Welcome to Student Loan News, a weekly summary of developments and events affecting college debt in the U.S. Join us each Friday for a look at goings-on that could impact your own student loan situation.
A little justice is served
For anyone who thinks some of the bad players in the student loan world get off too easily, there was a bit of good news late last week.
First, former federal student loan servicer Conduent Education Services — aka ACS Education Services, aka Xerox Education Services — settled a suit with the New York attorney general to pay $9 million over claims of misleading borrowers, as well as to stop servicing all student loans except for Perkins loans for five years, an ABC affiliate reported.
Eligible New York borrowers are likely to each receive $100 to $450 from the settlement, the report said. While this isn’t a huge sum, at least it may discourage some of the practices of which Conduent/ACS was accused.
Meanwhile, over on the for-profit college side of things, Career Education Corp. has agreed to wipe away $493 million in students’ debt to “resolve allegations that it lied about job placement rates and misled potential students to get them to enroll,” the Associated Press reported.
CEC — owner of Colorado Technical University and American InterContinental University — made the deal with a group of states’ attorneys general who had investigated the school, though California (which is negotiating its own deal) and New York (which has already settled with the company) didn’t take part, the report said.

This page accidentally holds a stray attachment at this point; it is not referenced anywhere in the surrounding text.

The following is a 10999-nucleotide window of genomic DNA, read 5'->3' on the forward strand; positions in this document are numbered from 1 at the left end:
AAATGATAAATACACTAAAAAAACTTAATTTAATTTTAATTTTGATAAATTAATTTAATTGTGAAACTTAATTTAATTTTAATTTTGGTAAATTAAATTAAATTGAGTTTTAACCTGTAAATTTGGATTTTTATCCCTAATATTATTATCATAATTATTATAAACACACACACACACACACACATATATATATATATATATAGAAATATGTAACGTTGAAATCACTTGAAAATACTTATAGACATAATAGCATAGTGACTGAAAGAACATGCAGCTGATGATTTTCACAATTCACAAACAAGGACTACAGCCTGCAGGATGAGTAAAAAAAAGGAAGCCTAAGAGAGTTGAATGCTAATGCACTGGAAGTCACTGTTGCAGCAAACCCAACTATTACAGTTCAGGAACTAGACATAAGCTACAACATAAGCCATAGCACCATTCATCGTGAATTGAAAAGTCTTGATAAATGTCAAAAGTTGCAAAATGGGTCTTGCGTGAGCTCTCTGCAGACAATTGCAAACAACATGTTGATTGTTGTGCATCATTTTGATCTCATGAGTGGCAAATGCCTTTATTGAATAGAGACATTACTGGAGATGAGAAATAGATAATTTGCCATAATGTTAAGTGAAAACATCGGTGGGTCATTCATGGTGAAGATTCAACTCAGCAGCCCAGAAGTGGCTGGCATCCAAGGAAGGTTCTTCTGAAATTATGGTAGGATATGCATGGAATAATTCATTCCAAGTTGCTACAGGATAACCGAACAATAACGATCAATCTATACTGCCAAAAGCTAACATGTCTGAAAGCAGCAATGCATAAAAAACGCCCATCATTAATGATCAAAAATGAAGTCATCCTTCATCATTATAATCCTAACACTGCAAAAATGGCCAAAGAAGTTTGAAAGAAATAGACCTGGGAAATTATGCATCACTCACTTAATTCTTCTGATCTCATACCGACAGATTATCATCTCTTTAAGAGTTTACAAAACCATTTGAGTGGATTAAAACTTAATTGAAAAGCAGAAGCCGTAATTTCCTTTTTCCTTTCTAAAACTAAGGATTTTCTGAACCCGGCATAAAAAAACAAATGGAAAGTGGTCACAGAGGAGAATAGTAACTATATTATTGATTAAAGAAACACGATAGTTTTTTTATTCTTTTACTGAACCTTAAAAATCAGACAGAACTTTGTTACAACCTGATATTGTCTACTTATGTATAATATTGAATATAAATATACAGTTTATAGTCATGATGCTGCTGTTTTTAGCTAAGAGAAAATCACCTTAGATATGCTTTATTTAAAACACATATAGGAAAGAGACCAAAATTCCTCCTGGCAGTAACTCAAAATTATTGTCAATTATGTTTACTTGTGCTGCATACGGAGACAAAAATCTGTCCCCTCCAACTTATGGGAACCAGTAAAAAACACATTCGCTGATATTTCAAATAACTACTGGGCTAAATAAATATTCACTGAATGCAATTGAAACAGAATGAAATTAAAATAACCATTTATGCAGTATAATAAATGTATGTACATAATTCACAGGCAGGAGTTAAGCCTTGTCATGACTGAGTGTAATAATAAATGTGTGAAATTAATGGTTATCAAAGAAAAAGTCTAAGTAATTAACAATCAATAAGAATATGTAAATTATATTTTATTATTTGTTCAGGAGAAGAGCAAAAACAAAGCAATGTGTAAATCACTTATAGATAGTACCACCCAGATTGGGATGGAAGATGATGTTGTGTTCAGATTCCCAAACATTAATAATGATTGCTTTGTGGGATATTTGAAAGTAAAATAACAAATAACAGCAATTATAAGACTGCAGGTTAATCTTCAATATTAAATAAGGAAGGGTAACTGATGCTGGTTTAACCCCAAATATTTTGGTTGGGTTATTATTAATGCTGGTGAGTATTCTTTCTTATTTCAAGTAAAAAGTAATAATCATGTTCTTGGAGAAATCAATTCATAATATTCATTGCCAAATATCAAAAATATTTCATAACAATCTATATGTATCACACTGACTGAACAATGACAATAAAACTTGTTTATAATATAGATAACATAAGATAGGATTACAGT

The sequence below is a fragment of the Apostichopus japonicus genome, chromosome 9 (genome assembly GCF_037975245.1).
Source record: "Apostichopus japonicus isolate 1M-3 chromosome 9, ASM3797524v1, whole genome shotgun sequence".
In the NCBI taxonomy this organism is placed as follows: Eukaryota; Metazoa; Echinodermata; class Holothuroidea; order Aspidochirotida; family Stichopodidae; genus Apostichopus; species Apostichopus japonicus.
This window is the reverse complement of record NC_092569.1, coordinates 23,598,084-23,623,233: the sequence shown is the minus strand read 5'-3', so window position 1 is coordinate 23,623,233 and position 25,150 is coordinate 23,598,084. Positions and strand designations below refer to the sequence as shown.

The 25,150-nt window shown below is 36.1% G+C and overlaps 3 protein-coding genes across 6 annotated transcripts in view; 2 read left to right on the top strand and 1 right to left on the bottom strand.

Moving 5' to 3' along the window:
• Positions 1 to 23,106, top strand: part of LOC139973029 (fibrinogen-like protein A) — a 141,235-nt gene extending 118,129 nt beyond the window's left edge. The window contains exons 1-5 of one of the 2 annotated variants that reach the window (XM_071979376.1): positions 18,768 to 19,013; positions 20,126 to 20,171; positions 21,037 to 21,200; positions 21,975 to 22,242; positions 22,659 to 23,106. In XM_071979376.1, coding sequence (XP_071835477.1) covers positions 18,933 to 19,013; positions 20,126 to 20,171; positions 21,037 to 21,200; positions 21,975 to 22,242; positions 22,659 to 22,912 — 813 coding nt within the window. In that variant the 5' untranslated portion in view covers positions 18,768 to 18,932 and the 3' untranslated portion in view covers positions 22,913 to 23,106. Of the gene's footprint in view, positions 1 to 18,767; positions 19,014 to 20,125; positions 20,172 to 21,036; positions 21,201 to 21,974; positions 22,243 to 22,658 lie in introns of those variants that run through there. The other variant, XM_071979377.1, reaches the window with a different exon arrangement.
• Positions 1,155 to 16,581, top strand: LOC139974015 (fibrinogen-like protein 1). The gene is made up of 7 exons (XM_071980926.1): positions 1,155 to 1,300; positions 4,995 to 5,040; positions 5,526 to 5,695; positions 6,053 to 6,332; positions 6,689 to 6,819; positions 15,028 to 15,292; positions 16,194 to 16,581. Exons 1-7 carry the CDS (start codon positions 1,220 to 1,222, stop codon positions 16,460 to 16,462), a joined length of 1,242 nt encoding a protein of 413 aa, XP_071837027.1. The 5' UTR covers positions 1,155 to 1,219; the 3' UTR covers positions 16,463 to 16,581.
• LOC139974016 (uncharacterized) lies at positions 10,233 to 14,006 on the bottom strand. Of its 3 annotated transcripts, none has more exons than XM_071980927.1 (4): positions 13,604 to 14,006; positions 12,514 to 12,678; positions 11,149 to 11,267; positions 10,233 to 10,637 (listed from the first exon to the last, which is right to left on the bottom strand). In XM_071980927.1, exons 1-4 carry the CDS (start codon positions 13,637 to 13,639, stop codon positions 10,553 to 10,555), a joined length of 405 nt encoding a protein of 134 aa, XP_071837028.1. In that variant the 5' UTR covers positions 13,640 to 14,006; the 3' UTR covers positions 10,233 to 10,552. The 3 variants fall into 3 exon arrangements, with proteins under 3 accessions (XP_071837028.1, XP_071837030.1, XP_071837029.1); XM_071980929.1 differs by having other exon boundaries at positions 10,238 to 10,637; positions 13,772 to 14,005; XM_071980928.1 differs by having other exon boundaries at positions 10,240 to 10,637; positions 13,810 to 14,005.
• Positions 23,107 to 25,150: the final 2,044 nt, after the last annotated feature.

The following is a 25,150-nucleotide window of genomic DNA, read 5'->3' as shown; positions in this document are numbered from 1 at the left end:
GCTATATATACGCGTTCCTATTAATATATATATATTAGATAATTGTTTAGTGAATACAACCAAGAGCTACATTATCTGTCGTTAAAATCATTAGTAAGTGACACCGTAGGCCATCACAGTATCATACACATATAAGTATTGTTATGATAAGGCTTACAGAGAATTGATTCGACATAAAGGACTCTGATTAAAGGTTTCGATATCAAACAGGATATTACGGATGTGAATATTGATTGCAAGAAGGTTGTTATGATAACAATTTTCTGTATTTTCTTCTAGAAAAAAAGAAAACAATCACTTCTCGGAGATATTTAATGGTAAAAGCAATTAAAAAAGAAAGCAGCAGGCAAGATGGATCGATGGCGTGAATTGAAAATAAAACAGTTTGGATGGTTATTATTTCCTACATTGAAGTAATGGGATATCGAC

How it affects YOU: If you have a connection to either of these cases — or any student-loan-related settlement you might see in the news — one good first move is to contact the office of your state’s attorney general. Even if they aren’t involved in the lawsuit you’re inquiring about, they might be able to point you in the right direction. (And if there’s no lawsuit but you feel your rights are being trampled, check out LawHelp.org’s pro bono legal advice listings.)
Hunger on campus, part 2
As we reported last month, New Jersey has been among the states trying to help struggling college students get enough to eat. But, clearly, this is a national problem. On Wednesday, the U.S. Government Accountability Office released a report looking at the scope of the issue.
Among the findings: 3.3 million college students were potentially eligible for food assistance under the Supplemental Nutrition Assistance Program (SNAP), but less than half accessed the program.
While the GAO report notes that some colleges are actively helping needy students understand how to apply for SNAP, it also called on the Department of Agriculture’s Food and Nutrition Service, which administers SNAP, to offer more assistance in navigating the process.
How it affects YOU: If you’re in college and having trouble putting food on the table, reach out to your school’s student services office, or check out this list of resources for students in need.
Also in the news …
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